Recently, progress has been made to expand RBCT's throughput volumes. In 2013, the RBCT received and exported more than 70 MMt (77.2 MMst) of coal for the first time. According to RBCT operating statistics, the terminal received 70.8 MMt (78 MMst) of coal and shipped 70.2 MMt (77.4 MMst) of coal in 2013. Nonetheless, the terminal operates below its nameplate capacity of 91 MMt per year. South Africa's coal exports are mostly sent to India, China, and Europe.
|Year||Coal received||Coal shipped|
|Source: Richards Bay Coal Terminal Proprietry Limited|
South Africa imports natural gas from Mozambique via pipeline to supply Sasol's Secunda CTL plant and to fuel some gas-fired power plants. South Africa produces a small volume of natural gas offshore, and it is mainly used to supply the Mossel Bay GTL plant.
In 2012, South Africa produced 39 Bcf of natural gas and consumed 166 Bcf; the difference of 127 Bcf was imported from Mozambique via pipeline.
PetroSA is developing the F-O field, also known as Project Ikhwezi, to sustain gas supplies to the GTL facility. The company expects gas production to last for six years at the F-O field, but it plans to tap into nearby prospective areas to continue gas flows to the GTL plant. PetroSA is also planning to develop the Ibhubesi gas field and expects first production in 2016. The government hopes that new gas production from the F-O and Ibhubesi fields and regional imports from Mozambique, coupled with potential gas imports from Namibia in the future, will reduce the country's reliance on coal in the electricity and industrial sector. Currently, infrastructure constraints limit the role of natural gas in the country's electricity sector. PetroSA is considering building a floating regasification facility to supply the GTL plant in the future.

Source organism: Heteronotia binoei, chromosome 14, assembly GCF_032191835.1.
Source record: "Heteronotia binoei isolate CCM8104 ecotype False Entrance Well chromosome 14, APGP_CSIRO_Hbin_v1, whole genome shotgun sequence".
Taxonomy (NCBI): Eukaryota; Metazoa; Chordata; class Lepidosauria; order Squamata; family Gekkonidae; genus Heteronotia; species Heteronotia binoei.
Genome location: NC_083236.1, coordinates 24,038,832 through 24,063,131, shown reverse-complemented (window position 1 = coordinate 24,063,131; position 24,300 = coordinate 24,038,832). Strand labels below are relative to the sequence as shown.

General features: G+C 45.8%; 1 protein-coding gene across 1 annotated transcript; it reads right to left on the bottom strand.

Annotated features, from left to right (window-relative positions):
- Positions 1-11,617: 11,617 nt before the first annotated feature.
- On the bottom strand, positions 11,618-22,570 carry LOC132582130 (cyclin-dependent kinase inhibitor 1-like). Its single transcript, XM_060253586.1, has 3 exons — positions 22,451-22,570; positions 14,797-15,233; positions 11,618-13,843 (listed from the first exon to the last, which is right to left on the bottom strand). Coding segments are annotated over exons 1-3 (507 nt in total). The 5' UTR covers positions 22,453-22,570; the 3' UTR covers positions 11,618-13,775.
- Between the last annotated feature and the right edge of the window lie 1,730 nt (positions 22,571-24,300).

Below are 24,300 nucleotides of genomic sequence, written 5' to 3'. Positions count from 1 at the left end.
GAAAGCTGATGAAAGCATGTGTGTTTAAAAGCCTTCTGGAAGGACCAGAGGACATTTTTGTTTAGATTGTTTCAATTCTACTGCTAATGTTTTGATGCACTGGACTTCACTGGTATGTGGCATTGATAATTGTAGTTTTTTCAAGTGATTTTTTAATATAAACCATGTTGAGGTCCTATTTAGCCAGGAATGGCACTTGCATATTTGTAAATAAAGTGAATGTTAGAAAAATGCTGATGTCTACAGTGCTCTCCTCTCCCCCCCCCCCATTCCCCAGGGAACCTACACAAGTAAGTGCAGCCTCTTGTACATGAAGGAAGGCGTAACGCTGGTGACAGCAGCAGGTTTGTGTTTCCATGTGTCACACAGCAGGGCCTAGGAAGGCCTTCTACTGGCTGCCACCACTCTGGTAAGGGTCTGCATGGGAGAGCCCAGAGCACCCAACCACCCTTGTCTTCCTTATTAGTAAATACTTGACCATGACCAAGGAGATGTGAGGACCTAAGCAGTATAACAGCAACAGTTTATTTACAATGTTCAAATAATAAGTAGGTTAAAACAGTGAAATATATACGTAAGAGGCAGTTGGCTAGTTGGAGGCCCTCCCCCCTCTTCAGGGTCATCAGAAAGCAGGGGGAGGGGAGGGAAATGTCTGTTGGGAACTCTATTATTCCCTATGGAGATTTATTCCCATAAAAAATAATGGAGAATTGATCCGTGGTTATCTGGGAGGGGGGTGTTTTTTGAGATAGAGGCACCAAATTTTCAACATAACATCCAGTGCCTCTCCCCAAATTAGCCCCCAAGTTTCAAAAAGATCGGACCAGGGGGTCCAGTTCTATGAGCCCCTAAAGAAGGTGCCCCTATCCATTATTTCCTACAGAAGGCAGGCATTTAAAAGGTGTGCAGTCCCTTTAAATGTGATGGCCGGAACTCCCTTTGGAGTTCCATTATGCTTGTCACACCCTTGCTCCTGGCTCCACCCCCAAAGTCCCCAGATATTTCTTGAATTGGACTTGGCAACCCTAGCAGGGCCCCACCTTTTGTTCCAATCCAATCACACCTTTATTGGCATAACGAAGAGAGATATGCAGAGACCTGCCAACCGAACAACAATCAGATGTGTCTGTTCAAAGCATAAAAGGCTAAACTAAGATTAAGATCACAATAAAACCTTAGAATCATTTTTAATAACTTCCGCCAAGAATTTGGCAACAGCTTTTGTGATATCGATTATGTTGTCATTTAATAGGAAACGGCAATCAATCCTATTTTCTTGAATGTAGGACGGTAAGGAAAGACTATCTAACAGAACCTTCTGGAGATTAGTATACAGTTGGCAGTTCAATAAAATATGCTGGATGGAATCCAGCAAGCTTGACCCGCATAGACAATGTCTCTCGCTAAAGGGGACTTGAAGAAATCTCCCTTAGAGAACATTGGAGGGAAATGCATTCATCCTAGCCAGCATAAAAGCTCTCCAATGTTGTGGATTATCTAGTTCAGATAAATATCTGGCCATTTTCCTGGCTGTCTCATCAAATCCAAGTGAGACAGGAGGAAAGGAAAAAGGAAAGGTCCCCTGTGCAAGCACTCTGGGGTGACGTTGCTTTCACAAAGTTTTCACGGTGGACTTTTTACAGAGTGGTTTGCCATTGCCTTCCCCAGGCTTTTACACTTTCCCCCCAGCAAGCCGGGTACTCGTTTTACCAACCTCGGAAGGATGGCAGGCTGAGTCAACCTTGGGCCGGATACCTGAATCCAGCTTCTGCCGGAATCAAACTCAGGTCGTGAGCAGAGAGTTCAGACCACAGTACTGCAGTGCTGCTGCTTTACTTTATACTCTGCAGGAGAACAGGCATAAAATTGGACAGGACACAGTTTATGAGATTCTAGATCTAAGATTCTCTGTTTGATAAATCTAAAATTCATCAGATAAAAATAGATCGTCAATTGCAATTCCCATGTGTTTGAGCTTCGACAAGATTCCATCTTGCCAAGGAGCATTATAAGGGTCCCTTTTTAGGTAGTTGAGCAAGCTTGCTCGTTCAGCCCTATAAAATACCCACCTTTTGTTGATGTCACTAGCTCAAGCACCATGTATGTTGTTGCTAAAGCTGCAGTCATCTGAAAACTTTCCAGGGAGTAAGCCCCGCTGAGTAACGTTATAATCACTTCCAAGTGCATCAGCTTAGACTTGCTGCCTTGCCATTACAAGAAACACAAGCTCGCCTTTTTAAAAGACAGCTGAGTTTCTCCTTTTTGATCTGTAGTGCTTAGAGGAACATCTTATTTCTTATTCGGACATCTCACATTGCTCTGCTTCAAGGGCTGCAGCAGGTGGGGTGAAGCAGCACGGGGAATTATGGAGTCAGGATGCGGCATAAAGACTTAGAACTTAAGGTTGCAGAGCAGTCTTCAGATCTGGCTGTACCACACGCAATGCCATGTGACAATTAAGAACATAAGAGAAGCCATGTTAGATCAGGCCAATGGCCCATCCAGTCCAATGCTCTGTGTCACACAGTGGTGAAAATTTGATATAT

Shale gas resources
EIA estimates that South Africa holds 390 trillion cubic feet (Tcf) of technically recoverable shale gas resources. Environmental concerns led the government to place a moratorium on shale gas exploration from April 2011 to September 2012. In October 2013, the government released proposed new regulations to govern the exploration of shale resources. International companies are still waiting to be issued permit licenses for shale exploration.
According to a June 2013 report released by EIA, South Africa has 390 Tcf of technically recoverable shale gas resources, making the country the eighth-largest holder of technically recoverable shale gas resources in the world. Technically recoverable resources represent the volumes of oil and natural gas that could be produced with current technology, regardless of oil and natural gas prices and production costs, according to the report.
South Africa's shale gas resources are located in the Karoo basin in the Whitehill (211 Tcf), Prince Albert (96 Tcf), and Collingham (82 Tcf) formations. EIA lowered its estimate from 485 Tcf to 390 Tcf in the most recent report because the prospective area for the three shale formations in the Karoo basin was reduced by 15%. The Whitehill Shale's recovery rate and resource estimate were also reduced because of the geologic complexity, according to the report.